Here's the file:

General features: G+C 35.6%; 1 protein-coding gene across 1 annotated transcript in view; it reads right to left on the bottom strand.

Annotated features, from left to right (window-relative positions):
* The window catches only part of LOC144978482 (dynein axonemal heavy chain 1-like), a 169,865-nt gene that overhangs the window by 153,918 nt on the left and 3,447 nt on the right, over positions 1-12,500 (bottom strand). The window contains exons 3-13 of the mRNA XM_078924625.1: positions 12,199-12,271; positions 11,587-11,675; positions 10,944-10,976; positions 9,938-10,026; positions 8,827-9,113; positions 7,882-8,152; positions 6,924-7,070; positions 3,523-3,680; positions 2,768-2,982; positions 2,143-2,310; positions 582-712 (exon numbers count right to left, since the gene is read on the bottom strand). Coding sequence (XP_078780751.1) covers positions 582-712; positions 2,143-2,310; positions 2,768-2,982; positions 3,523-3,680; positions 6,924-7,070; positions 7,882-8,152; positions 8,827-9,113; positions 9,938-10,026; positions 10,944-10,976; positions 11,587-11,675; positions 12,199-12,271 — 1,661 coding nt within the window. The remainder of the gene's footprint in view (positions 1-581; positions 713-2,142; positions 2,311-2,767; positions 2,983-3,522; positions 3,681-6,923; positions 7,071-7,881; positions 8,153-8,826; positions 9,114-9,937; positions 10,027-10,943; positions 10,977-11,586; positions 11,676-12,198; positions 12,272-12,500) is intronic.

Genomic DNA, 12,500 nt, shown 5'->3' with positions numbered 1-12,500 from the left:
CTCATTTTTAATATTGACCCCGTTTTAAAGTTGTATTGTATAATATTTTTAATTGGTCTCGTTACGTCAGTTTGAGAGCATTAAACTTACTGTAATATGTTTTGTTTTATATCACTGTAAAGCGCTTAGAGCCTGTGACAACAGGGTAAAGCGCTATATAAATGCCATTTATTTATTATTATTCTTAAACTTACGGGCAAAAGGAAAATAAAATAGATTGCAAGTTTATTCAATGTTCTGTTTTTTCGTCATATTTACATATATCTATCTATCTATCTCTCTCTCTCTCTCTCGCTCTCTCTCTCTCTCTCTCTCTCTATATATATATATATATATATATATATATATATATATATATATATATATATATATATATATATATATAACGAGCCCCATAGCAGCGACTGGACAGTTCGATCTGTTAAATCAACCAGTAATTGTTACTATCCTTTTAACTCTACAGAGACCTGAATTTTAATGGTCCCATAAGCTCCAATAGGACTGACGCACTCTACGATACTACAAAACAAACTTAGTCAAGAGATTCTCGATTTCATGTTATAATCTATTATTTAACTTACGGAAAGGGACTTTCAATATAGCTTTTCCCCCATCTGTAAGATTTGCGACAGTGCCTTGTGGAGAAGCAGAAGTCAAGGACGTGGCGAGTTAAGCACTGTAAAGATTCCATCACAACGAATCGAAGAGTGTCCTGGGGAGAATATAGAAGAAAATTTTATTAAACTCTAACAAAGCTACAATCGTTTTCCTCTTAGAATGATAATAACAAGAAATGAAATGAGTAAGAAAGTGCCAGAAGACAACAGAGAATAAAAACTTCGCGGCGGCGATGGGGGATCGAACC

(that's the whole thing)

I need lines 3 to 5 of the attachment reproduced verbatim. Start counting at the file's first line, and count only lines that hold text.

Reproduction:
* The window catches only part of LOC144978482 (dynein axonemal heavy chain 1-like), a 169,865-nt gene that overhangs the window by 153,918 nt on the left and 3,447 nt on the right, over positions 1-12,500 (bottom strand). The window contains exons 3-13 of the mRNA XM_078924625.1: positions 12,199-12,271; positions 11,587-11,675; positions 10,944-10,976; positions 9,938-10,026; positions 8,827-9,113; positions 7,882-8,152; positions 6,924-7,070; positions 3,523-3,680; positions 2,768-2,982; positions 2,143-2,310; positions 582-712 (exon numbers count right to left, since the gene is read on the bottom strand). Coding sequence (XP_078780751.1) covers positions 582-712; positions 2,143-2,310; positions 2,768-2,982; positions 3,523-3,680; positions 6,924-7,070; positions 7,882-8,152; positions 8,827-9,113; positions 9,938-10,026; positions 10,944-10,976; positions 11,587-11,675; positions 12,199-12,271 — 1,661 coding nt within the window. The remainder of the gene's footprint in view (positions 1-581; positions 713-2,142; positions 2,311-2,767; positions 2,983-3,522; positions 3,681-6,923; positions 7,071-7,881; positions 8,153-8,826; positions 9,114-9,937; positions 10,027-10,943; positions 10,977-11,586; positions 11,676-12,198; positions 12,272-12,500) is intronic.

Genomic DNA, 12,500 nt, shown 5'->3' with positions numbered 1-12,500 from the left:
CTCATTTTTAATATTGACCCCGTTTTAAAGTTGTATTGTATAATATTTTTAATTGGTCTCGTTACGTCAGTTTGAGAGCATTAAACTTACTGTAATATGTTTTGTTTTATATCACTGTAAAGCGCTTAGAGCCTGTGACAACAGGGTAAAGCGCTATATAAATGCCATTTATTTATTATTATTCTTAAACTTACGGGCAAAAGGAAAATAAAATAGATTGCAAGTTTATTCAATGTTCTGTTTTTTCGTCATATTTACATATATCTATCTATCTATCTCTCTCTCTCTCTCTCGCTCTCTCTCTCTCTCTCTCTCTCTATATATATATATATATATATATATATATATATATATATATATATATATATATATATATATATATATAACGAGCCCCATAGCAGCGACTGGACAGTTCGATCTGTTAAATCAACCAGTAATTGTTACTATCCTTTTAACTCTACAGAGACCTGAATTTTAATGGTCCCATAAGCTCCAATAGGACTGACGCACTCTACGATACTACAAAACAAACTTAGTCAAGAGATTCTCGATTTCATGTTATAATCTATTATTTAACTTACGGAAAGGGACTTTCAATATAGCTTTTCCCCCATCTGTAAGATTTGCGACAGTGCCTTGTGGAGAAGCAGAAGTCAAGGACGTGGCGAGTTAAGCACTGTAAAGATTCCATCACAACGAATCGAAGAGTGTCCTGGGGAGAATATAGAAGAAAATTTTATTAAACTCTAACAAAGCTACAATCGTTTTCCTCTTAGAATGATAATAACAAGAAATGAAATGAGTAAGAAAGTGCCAGAAGACAACAGAGAATAAAAACTTCGCGGCGGCGATGGGGGATCGAACC